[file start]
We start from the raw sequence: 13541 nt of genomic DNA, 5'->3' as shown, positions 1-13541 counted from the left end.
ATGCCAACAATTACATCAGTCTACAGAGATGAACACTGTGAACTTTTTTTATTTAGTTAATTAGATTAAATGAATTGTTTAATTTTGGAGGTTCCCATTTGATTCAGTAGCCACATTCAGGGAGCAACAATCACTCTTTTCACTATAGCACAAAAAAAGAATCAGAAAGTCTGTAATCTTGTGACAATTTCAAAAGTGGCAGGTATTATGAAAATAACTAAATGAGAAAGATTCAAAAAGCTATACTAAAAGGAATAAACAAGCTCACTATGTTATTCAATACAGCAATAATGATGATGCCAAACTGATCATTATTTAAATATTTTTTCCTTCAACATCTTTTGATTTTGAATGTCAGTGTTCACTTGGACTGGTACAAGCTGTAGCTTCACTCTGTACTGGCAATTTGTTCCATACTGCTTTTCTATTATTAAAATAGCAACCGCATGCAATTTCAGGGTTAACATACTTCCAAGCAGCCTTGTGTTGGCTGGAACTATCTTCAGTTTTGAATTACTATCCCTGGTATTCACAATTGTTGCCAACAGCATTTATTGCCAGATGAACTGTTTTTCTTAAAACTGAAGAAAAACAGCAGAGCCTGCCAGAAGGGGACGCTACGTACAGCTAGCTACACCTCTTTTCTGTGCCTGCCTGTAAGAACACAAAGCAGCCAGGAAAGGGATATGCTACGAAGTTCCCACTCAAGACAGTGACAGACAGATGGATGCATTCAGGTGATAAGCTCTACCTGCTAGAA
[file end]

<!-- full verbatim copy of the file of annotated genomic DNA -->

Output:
We start from the raw sequence: 13541 nt of genomic DNA, 5'->3' as shown, positions 1-13541 counted from the left end.
ATGCCAACAATTACATCAGTCTACAGAGATGAACACTGTGAACTTTTTTTATTTAGTTAATTAGATTAAATGAATTGTTTAATTTTGGAGGTTCCCATTTGATTCAGTAGCCACATTCAGGGAGCAACAATCACTCTTTTCACTATAGCACAAAAAAAGAATCAGAAAGTCTGTAATCTTGTGACAATTTCAAAAGTGGCAGGTATTATGAAAATAACTAAATGAGAAAGATTCAAAAAGCTATACTAAAAGGAATAAACAAGCTCACTATGTTATTCAATACAGCAATAATGATGATGCCAAACTGATCATTATTTAAATATTTTTTCCTTCAACATCTTTTGATTTTGAATGTCAGTGTTCACTTGGACTGGTACAAGCTGTAGCTTCACTCTGTACTGGCAATTTGTTCCATACTGCTTTTCTATTATTAAAATAGCAACCGCATGCAATTTCAGGGTTAACATACTTCCAAGCAGCCTTGTGTTGGCTGGAACTATCTTCAGTTTTGAATTACTATCCCTGGTATTCACAATTGTTGCCAACAGCATTTATTGCCAGATGAACTGTTTTTCTTAAAACTGAAGAAAAACAGCAGAGCCTGCCAGAAGGGGACGCTACGTACAGCTAGCTACACCTCTTTTCTGTGCCTGCCTGTAAGAACACAAAGCAGCCAGGAAAGGGATATGCTACGAAGTTCCCACTCAAGACAGTGACAGACAGATGGATGCATTCAGGTGATAAGCTCTACCTGCTAGAA